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Mossy Virtual Reality Helmets Let You See the Forest as Animals Do

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Users trying out “In the Eyes of the Animal” (all photos by Luca Marziale and Marshmallow Laser Feast)

Compared to certain animals, humans have pretty limited vision. We see in a mere three color wavelengths (combinations of red, blue, and green), while the eyes of dragonflies, for example, process 12, giving them ultra-multicolor vision. But now, with design studio Marshmallow Laser Feast‘s new virtual reality helmets, you don’t have to wait to be reincarnated as an insect to see the world the way super-sighted animals do.

Called “In the Eyes of the Animal,” these globular helmets use virtual reality technology to create real-time artistic interpretations of how a forest might look to three of its animal inhabitants: a dragonfly, an owl, and a frog. Marshmallow Laser Feast designers Robin McNicholas, Barney Steel, and Adam Doherty used data taken from LiDAR (remote sensing technology), CT scans, and aerial drone footage to achieve these sense-hacking effects.

The project is currently on view in the Netherlands as part of the Playgrounds Festival. Visitors to the Abandon Normal Devices Festival, a cinema, art, and digital culture event in northwest England’s Grizedale Forest, also recently got to take the helmets for a test drive. They stumbled around the woods in these sci-fi contraptions, which sprout moss and plants from their face shields, with surround sound and audio vibrations in the headset filling out an immersive alternate reality. An accompanying video chronicles their experiences, revealing what the forest might look like first from the point of view of a midge, then a dragonfly, then a frog, then an owl. Trees shimmer in neon, bugs invisible to humans become glowing orbs of red and green.

"In the Eyes of the Animal," by Marshmallow Laser Feast, 2015 (all photos by Luca Marziale and Marshmallow Laser Feast)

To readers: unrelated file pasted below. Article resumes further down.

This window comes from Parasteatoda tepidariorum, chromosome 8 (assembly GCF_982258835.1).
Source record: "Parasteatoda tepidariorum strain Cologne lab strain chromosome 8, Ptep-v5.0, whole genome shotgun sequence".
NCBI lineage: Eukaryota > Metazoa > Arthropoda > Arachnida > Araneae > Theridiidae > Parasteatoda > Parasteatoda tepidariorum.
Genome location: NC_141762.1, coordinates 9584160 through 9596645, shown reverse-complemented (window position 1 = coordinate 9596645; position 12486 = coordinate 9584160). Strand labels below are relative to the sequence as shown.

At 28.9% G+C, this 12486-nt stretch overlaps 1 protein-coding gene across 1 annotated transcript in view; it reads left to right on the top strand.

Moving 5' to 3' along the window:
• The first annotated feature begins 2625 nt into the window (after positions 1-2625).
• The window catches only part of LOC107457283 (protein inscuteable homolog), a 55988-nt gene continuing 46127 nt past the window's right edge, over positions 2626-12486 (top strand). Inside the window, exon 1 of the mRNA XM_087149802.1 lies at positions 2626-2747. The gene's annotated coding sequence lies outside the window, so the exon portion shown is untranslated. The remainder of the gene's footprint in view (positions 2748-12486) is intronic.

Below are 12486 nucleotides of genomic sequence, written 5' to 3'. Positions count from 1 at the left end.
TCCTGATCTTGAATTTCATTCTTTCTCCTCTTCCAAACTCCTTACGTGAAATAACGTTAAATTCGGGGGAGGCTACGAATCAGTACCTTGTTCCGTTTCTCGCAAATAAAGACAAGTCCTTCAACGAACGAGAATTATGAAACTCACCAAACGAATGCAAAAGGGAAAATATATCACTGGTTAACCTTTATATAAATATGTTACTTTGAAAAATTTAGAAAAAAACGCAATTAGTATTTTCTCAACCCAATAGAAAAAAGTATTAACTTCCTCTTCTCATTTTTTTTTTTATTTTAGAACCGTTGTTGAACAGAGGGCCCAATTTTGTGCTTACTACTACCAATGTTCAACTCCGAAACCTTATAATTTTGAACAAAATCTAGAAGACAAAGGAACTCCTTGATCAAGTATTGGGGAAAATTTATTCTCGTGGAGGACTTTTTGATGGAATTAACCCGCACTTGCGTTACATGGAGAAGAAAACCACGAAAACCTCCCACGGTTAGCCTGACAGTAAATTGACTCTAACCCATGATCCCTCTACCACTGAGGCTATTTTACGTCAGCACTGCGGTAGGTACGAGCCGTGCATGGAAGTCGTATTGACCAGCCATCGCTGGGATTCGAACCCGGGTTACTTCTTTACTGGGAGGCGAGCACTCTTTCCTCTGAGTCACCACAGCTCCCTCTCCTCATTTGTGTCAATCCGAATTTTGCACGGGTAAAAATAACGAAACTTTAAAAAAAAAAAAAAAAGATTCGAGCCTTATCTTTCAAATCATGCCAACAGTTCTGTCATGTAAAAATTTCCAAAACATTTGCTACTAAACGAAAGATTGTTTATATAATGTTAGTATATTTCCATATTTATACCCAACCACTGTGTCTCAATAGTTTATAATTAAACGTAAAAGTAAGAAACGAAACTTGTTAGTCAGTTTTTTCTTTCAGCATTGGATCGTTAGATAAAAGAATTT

Called “In the Eyes of the Animal,” these globular helmets use VR technology to create real-time artistic interpretations of how a forest might look to three of its animal inhabitants — a dragonfly, an owl, and a frog.

Artists have always sought to create alternate realities with their work, even when they’re not technologically assisted. Marshmallow Laser Feast offers an early example of how far artists will be able to go in pursuit of that goal once VR technology has matured. As one 3D imaging designer, Olivier Demangel, recently put it, virtual reality is soon “going be more powerful than cocaine.”

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Surround sound and audio vibrations in the headset create an immersive alternate reality.
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Marshmallow Laser Feast designers Robin McNicholas, Barney Steel, and Adam Doherty used data taken from LiDAR (remote sensing technology), CT scans and aerial drone footage to achieve these sense-hacking effects.
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Detail of one of the “In the Eyes of the Animal” helmets
"In the Eyes of the Animal," by Marshmallow Laser Feast, 2015 (all photos by Luca Marziale and Marshmallow Laser Feast)
Marshmallow Laser Feast, “In the Eyes of the Animal” (2015)

h/t Wired 

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